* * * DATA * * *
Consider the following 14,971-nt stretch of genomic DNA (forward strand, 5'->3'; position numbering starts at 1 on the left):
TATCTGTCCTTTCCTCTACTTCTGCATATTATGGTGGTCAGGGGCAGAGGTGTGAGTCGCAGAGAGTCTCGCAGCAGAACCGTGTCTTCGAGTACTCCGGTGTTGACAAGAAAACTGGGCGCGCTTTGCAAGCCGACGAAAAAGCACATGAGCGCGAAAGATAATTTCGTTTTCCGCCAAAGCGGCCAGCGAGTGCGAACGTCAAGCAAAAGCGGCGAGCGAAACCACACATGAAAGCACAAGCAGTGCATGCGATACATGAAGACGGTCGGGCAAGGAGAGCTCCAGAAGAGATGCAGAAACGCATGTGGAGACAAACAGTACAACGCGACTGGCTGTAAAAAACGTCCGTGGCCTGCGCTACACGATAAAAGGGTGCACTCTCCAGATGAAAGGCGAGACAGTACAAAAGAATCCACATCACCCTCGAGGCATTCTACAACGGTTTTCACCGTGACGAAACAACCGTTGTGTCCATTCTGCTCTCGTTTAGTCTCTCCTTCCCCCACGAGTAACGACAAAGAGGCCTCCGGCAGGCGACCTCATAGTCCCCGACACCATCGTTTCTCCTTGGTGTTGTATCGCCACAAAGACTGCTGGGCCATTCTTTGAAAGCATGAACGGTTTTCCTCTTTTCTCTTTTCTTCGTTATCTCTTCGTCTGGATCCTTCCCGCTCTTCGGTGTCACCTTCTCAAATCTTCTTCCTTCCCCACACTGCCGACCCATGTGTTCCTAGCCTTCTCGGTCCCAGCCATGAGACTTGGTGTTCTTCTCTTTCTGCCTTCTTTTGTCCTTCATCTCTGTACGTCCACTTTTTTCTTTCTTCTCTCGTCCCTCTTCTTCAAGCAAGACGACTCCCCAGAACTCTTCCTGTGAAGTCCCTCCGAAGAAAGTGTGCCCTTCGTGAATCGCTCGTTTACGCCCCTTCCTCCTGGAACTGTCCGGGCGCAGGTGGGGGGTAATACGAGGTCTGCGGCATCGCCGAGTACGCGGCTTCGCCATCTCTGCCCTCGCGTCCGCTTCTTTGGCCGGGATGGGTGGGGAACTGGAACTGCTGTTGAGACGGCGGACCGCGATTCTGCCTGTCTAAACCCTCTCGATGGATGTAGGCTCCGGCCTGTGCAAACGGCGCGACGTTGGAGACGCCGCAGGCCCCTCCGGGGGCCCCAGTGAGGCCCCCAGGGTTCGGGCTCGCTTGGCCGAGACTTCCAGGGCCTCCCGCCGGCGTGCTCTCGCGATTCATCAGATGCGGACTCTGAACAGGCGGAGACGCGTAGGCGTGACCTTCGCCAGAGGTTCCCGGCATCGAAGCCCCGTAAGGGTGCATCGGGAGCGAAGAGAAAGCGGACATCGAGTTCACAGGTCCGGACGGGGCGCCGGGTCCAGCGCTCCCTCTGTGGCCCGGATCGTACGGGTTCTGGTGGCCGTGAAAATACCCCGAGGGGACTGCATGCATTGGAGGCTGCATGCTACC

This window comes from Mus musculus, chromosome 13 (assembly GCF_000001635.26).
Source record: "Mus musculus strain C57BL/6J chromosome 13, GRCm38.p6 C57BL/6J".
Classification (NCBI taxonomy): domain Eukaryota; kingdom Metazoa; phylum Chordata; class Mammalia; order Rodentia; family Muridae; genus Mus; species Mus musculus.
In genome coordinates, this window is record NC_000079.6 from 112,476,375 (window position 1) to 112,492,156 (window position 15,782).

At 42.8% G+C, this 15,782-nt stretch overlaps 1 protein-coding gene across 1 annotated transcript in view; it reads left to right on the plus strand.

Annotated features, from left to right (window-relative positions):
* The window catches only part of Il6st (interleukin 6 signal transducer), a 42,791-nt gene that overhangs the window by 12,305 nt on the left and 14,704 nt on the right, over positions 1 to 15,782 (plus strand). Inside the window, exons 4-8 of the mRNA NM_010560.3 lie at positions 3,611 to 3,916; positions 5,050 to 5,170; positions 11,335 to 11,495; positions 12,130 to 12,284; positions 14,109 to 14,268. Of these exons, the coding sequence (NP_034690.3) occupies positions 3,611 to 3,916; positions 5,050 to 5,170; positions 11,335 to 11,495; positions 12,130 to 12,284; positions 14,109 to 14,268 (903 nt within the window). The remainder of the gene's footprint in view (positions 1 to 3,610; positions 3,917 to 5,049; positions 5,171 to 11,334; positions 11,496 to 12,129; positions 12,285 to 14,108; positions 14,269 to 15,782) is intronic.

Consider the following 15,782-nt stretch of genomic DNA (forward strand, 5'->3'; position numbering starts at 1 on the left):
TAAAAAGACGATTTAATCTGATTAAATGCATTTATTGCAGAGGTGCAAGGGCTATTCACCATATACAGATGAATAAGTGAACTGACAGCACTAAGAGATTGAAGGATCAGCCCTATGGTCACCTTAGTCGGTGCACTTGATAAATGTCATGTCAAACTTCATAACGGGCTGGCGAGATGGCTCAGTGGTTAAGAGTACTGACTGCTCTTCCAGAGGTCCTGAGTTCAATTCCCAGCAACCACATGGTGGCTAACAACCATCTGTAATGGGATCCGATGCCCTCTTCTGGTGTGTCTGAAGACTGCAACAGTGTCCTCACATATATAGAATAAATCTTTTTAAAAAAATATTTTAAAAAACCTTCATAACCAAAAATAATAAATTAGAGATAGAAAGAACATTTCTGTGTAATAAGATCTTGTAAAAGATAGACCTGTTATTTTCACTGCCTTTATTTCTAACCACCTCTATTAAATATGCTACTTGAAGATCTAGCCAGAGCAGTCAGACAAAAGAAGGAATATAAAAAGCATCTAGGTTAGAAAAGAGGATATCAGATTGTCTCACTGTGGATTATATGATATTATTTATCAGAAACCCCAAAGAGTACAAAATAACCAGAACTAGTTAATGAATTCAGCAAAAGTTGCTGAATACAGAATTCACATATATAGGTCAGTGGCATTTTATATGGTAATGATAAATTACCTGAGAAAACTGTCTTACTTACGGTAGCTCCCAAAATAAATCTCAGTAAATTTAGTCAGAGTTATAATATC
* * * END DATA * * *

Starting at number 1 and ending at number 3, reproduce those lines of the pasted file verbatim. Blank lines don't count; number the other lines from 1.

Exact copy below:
Consider the following 14,971-nt stretch of genomic DNA (forward strand, 5'->3'; position numbering starts at 1 on the left):
TATCTGTCCTTTCCTCTACTTCTGCATATTATGGTGGTCAGGGGCAGAGGTGTGAGTCGCAGAGAGTCTCGCAGCAGAACCGTGTCTTCGAGTACTCCGGTGTTGACAAGAAAACTGGGCGCGCTTTGCAAGCCGACGAAAAAGCACATGAGCGCGAAAGATAATTTCGTTTTCCGCCAAAGCGGCCAGCGAGTGCGAACGTCAAGCAAAAGCGGCGAGCGAAACCACACATGAAAGCACAAGCAGTGCATGCGATACATGAAGACGGTCGGGCAAGGAGAGCTCCAGAAGAGATGCAGAAACGCATGTGGAGACAAACAGTACAACGCGACTGGCTGTAAAAAACGTCCGTGGCCTGCGCTACACGATAAAAGGGTGCACTCTCCAGATGAAAGGCGAGACAGTACAAAAGAATCCACATCACCCTCGAGGCATTCTACAACGGTTTTCACCGTGACGAAACAACCGTTGTGTCCATTCTGCTCTCGTTTAGTCTCTCCTTCCCCCACGAGTAACGACAAAGAGGCCTCCGGCAGGCGACCTCATAGTCCCCGACACCATCGTTTCTCCTTGGTGTTGTATCGCCACAAAGACTGCTGGGCCATTCTTTGAAAGCATGAACGGTTTTCCTCTTTTCTCTTTTCTTCGTTATCTCTTCGTCTGGATCCTTCCCGCTCTTCGGTGTCACCTTCTCAAATCTTCTTCCTTCCCCACACTGCCGACCCATGTGTTCCTAGCCTTCTCGGTCCCAGCCATGAGACTTGGTGTTCTTCTCTTTCTGCCTTCTTTTGTCCTTCATCTCTGTACGTCCACTTTTTTCTTTCTTCTCTCGTCCCTCTTCTTCAAGCAAGACGACTCCCCAGAACTCTTCCTGTGAAGTCCCTCCGAAGAAAGTGTGCCCTTCGTGAATCGCTCGTTTACGCCCCTTCCTCCTGGAACTGTCCGGGCGCAGGTGGGGGGTAATACGAGGTCTGCGGCATCGCCGAGTACGCGGCTTCGCCATCTCTGCCCTCGCGTCCGCTTCTTTGGCCGGGATGGGTGGGGAACTGGAACTGCTGTTGAGACGGCGGACCGCGATTCTGCCTGTCTAAACCCTCTCGATGGATGTAGGCTCCGGCCTGTGCAAACGGCGCGACGTTGGAGACGCCGCAGGCCCCTCCGGGGGCCCCAGTGAGGCCCCCAGGGTTCGGGCTCGCTTGGCCGAGACTTCCAGGGCCTCCCGCCGGCGTGCTCTCGCGATTCATCAGATGCGGACTCTGAACAGGCGGAGACGCGTAGGCGTGACCTTCGCCAGAGGTTCCCGGCATCGAAGCCCCGTAAGGGTGCATCGGGAGCGAAGAGAAAGCGGACATCGAGTTCACAGGTCCGGACGGGGCGCCGGGTCCAGCGCTCCCTCTGTGGCCCGGATCGTACGGGTTCTGGTGGCCGTGAAAATACCCCGAGGGGACTGCATGCATTGGAGGCTGCATGCTACC

This window comes from Mus musculus, chromosome 13 (assembly GCF_000001635.26).